* For continuous analytical measurements, the dryer needs to operate without supervision and on a continuous basis. Further, it is essential that process irregularities are detected and plant personnel alerted.

* In many cases where the measurement is deemed essential, increases in the analyzer response time must be minimized as much as possible. Longer delays negatively impact prime production. Usually, the maximum tolerable residence time is five minutes, with an aim of one to two minutes.

* Additional criteria that need to be considered for technology selection are: unit cost, implementation cost, space and air requirements, operation complexity, failure risks, dust development, and the ease of cleaning.

Various technical solutions

Drying of solids is an established process requirement and numerous strategies are used to remove moisture from a solid sample or product stream. In the section below, we briefly review the most common methods that can be operated in a continuous fashion, including relevant benefits or limitations for the purpose of discussion. We do not discuss batch-style dryers in this paper due to the requirement of continuous operation.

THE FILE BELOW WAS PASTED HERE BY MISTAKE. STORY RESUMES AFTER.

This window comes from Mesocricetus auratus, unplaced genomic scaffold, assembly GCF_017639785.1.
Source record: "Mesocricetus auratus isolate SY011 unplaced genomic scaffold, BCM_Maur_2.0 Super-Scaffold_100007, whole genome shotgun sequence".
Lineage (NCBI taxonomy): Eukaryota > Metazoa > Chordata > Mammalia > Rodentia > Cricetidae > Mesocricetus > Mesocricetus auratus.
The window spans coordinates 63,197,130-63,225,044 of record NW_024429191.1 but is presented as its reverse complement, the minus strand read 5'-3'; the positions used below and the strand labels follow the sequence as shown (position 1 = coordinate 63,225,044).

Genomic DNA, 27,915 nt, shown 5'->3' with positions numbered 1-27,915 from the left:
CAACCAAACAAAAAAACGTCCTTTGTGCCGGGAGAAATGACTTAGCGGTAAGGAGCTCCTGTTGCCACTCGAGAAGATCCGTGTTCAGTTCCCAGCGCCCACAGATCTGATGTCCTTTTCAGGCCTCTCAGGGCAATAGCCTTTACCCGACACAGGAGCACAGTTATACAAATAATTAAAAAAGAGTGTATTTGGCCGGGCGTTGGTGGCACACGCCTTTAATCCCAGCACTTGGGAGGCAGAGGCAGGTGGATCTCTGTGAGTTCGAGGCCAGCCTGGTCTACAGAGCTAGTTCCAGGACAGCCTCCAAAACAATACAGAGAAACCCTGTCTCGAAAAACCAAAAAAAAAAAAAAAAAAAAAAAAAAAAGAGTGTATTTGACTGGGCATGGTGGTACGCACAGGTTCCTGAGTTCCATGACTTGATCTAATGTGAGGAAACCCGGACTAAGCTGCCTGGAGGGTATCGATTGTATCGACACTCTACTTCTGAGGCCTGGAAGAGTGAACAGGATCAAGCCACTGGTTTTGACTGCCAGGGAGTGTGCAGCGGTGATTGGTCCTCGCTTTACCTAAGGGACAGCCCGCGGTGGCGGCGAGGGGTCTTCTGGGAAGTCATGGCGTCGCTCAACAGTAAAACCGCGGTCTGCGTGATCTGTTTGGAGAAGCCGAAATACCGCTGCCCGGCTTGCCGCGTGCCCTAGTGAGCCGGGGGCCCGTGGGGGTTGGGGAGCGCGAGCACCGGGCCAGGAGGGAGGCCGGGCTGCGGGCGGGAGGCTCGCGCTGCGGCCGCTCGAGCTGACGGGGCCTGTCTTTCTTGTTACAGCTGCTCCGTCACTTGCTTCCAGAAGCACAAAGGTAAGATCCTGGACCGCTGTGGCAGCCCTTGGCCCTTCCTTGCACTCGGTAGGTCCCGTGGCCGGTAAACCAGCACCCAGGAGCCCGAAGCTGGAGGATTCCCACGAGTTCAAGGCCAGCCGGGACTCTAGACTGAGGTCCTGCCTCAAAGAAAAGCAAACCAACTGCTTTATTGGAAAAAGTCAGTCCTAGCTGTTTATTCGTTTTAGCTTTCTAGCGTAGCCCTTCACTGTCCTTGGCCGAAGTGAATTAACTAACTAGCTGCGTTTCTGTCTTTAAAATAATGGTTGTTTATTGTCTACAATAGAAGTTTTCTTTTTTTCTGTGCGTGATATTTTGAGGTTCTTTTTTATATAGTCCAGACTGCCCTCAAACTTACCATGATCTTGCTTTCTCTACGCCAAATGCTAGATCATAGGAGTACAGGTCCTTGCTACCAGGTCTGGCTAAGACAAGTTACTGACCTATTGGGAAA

* Rotary dryer: Water is removed in a high-throughput, rotating drum with strategically positioned flights to lift and shower the product evenly through the heated airstream, which enters the drum countercurrent to the continuously flowing product stream. In addition to conventional convection heating, the dryer can also be operated using infrared heat lamps. Downsides of the dryer are high energy consumption, a large spacial footprint, and potentially long residence times.

* Belt dryer: The product is spread out on a moving belt moving continuously through a drying chamber, and dry, heated air is pushed through the pellet layer from underneath. This operation is applicable only for low moisture levels, as otherwise the space requirements become prohibitively large.